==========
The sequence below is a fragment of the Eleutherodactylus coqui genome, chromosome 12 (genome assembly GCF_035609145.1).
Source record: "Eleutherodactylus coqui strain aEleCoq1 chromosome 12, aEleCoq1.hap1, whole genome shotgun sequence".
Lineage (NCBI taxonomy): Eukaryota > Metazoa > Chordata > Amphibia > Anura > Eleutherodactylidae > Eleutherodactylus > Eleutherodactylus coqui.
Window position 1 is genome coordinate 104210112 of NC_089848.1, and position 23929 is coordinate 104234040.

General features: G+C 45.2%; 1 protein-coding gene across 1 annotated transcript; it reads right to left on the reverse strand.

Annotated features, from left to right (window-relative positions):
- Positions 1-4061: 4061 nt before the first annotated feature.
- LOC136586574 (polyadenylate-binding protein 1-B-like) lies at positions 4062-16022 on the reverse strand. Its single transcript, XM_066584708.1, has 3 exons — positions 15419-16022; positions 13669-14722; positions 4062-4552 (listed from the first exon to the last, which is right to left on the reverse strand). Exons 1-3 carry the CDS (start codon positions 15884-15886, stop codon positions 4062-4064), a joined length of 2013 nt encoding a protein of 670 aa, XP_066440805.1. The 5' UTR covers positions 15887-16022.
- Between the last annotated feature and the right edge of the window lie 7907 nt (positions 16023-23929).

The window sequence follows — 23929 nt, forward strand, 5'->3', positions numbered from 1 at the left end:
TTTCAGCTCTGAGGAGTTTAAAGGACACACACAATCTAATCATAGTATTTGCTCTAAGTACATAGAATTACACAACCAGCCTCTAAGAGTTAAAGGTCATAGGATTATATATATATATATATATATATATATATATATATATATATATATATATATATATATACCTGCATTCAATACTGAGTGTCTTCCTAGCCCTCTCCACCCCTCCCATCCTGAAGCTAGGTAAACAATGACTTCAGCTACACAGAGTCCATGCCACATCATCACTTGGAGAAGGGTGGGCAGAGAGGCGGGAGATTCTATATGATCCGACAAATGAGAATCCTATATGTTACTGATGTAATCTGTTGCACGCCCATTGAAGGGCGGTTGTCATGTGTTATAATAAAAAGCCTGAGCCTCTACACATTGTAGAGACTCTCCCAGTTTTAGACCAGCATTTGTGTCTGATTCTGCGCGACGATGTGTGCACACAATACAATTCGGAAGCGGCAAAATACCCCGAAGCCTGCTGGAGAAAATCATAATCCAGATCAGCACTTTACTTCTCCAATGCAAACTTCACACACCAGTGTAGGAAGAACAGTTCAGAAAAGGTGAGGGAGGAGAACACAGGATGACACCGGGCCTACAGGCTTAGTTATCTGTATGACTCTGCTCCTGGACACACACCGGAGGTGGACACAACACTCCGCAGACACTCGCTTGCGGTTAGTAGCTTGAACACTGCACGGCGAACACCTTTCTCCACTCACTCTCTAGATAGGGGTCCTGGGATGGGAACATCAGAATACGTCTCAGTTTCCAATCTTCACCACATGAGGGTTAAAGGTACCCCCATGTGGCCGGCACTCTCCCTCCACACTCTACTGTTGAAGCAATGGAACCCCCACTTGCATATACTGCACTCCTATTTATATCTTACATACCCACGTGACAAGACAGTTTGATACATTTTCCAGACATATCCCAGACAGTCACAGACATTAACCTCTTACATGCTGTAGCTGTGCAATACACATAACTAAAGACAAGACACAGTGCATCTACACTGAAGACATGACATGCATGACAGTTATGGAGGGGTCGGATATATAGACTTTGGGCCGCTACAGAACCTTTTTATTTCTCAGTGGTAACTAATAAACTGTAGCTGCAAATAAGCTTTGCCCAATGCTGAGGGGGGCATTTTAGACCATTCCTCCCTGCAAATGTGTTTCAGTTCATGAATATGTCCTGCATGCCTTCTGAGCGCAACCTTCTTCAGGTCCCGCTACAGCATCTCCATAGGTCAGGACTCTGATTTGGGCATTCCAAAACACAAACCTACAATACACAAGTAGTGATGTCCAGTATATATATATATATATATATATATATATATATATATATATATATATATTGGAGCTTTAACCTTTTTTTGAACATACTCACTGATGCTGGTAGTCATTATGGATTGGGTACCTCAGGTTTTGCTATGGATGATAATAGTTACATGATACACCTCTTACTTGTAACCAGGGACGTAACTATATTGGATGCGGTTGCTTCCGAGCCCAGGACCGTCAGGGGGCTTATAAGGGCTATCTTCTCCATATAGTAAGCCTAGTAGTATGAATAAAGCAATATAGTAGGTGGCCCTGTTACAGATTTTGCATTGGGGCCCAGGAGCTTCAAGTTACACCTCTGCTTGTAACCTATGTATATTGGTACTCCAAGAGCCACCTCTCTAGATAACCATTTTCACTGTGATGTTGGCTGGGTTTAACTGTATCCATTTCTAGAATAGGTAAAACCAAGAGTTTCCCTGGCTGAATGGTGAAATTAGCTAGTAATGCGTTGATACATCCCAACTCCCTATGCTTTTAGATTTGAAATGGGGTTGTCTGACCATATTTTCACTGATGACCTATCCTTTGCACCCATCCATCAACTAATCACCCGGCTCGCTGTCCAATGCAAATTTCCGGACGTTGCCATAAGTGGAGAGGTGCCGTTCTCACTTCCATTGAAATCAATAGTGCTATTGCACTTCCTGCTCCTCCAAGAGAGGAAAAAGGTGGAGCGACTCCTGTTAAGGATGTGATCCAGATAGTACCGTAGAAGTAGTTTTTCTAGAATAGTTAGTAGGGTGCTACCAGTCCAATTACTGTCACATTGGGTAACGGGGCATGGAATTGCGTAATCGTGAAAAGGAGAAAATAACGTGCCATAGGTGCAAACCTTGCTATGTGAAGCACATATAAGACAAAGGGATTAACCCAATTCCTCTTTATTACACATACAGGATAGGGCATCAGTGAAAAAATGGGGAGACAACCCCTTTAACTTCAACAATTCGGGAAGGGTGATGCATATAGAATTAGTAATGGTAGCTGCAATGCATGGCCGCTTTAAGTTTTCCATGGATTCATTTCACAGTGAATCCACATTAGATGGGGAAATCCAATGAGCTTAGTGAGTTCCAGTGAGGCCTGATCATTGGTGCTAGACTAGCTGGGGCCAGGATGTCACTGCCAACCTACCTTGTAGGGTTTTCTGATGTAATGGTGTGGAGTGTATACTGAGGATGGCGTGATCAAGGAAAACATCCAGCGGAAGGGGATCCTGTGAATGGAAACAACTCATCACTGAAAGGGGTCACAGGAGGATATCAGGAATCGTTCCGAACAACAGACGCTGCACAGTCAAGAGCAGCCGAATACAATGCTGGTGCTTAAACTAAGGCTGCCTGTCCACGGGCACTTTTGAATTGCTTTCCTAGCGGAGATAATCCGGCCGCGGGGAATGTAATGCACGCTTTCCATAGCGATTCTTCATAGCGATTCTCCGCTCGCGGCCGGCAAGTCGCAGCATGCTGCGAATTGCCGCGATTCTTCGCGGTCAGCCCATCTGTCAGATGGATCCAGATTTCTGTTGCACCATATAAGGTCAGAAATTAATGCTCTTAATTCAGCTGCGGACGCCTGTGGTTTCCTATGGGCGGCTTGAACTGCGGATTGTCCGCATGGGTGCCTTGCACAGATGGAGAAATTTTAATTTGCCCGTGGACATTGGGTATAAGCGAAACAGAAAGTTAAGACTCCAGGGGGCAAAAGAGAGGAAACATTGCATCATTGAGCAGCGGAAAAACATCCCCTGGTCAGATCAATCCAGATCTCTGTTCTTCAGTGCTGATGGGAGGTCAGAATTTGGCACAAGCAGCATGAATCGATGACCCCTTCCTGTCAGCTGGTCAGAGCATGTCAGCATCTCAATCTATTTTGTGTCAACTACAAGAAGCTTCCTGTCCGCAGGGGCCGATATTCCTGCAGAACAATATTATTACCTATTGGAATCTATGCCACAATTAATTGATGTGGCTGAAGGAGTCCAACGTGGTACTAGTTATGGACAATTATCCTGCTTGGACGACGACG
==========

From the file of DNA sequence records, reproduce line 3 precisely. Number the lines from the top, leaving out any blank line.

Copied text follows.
Lineage (NCBI taxonomy): Eukaryota > Metazoa > Chordata > Amphibia > Anura > Eleutherodactylidae > Eleutherodactylus > Eleutherodactylus coqui.